No one should be surprised by the Seattle Seahawks trading for Jamal Adams.
The Seattle Seahawks made a massive trade over the weekend for New York Jets safety Jamal Adams, which included a bounty of draft picks and even a starting player going back to the Jets for the Pro Bowl safety.
Although it truly felt like the New York Jets had no leverage with Adams publicly campaigning his services to other NFL teams and friends around the league, they managed to get a king’s ransom in return for him.
That is a massive haul of picks going to the Jets, but the Seahawks are a team that has consistently found value in veteran players with high draft picks versus consistently utilizing the NFL Draft.
It’s almost as though we should have expected Seahawks GM John Schneider would be the one to pull off a deal for Adams all along.
Over the last eight years, the Seahawks have traded their first-round pick as many times as they have used it.
With the Legion of Boom dismantled and Seattle poised to make some noise in the postseason, a player like Adams can come in and have a significant impact on their roster.
Although some detractors want to label Adams as just a box safety, he can play the Kam Chancellor role in Seattle’s revamped defense, and use his physicality and speed to make it feel like Seattle’s got 12 guys out there on the field.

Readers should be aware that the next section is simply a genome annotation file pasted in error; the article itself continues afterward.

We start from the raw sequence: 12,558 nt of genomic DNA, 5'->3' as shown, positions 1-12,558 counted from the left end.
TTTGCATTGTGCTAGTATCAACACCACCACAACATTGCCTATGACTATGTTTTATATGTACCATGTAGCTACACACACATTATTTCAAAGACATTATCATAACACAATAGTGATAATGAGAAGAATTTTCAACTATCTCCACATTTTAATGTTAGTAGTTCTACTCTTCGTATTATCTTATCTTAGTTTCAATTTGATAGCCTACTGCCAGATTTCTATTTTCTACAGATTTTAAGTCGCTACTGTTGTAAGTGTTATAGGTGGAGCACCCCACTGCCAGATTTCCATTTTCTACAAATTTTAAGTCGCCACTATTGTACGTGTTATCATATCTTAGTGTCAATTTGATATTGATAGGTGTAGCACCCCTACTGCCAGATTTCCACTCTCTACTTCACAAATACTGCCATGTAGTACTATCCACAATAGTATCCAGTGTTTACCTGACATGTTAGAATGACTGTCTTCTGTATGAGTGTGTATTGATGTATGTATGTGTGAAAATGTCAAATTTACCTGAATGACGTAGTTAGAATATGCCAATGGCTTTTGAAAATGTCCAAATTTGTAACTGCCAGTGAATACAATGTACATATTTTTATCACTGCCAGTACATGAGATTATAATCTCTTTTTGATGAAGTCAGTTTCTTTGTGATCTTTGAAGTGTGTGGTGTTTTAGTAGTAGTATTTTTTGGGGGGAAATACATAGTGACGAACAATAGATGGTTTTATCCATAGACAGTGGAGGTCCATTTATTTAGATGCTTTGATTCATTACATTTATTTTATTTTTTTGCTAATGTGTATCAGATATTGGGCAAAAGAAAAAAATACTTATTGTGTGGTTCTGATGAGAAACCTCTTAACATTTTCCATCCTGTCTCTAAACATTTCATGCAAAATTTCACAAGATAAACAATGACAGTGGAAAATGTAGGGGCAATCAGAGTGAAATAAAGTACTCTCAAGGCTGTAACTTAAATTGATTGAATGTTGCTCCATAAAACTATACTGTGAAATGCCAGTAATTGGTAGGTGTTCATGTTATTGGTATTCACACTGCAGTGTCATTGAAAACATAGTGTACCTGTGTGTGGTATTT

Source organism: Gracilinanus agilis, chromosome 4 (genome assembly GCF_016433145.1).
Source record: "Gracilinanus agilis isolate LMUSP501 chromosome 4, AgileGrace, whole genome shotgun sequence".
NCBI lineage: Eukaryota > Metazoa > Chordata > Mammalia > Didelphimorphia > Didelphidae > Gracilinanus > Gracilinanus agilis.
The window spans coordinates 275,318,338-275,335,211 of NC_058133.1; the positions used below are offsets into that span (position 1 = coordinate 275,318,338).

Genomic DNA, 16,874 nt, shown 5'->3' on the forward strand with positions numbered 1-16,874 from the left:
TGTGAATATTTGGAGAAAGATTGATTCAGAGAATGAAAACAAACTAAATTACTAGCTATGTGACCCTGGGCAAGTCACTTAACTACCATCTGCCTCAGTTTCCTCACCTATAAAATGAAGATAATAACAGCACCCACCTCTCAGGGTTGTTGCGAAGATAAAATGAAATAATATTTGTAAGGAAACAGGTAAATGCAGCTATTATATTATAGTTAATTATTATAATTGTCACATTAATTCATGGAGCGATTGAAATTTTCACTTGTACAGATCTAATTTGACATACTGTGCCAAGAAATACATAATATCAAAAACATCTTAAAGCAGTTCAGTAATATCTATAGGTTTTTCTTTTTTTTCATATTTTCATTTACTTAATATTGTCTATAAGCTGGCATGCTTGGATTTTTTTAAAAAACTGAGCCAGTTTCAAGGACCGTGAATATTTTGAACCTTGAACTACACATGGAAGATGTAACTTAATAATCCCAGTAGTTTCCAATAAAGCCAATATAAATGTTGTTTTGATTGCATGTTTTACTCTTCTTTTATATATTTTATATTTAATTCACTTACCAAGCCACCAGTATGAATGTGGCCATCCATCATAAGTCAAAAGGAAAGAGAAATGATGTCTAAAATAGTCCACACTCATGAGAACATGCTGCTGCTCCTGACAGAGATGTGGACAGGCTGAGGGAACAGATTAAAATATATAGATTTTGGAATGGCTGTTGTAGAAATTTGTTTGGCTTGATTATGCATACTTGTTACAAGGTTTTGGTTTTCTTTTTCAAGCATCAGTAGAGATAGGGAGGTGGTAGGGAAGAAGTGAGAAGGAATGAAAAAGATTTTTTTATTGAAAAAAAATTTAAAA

Couple Adams’ arrival with the arrival of 2020 first-round pick Jordyn Brooks, and Seattle is really just making good use of their assets.
Russell Wilson will be 32 by the end of the 2020 season. The clock is by no means ticking on his career, but that age number is not getting lower every year.
With Wilson at the peak of his career right now, the Seahawks are simply utilizing a couple of picks that probably will end up being in the mid-late 20s or 30s anyway. Why would you not add a proven star player with your draft picks as opposed to thinking you could add rookies into the mix every year with a superstar at quarterback?
There is not one right way to build a team in the NFL. John Schneider has certainly been known for his, let’s call them interesting first-round selections through the years. Although he’s hit some home runs in round one, the Seahawks have had a lot more success through the later rounds of the NFL Draft.
Schneider is certainly not taking a self-deprecating shot at his draft history by making this trade, but he’s using unknown assets for a known, star asset.
Although it seems like the Seahawks gave up too much here, what need do they have for a couple of late first-round picks when they can have a young player who can impact their team immediately in a significant way?
This trade isn’t going to hinder a rebuild because Seattle’s not rebuilding. It’s not going to cost the Seahawks a shot at a star QB prospect because they don’t presently need one.
What this trade does is expedite Seattle’s championship chances, and this is something that has proven fruitful for Schneider in the past.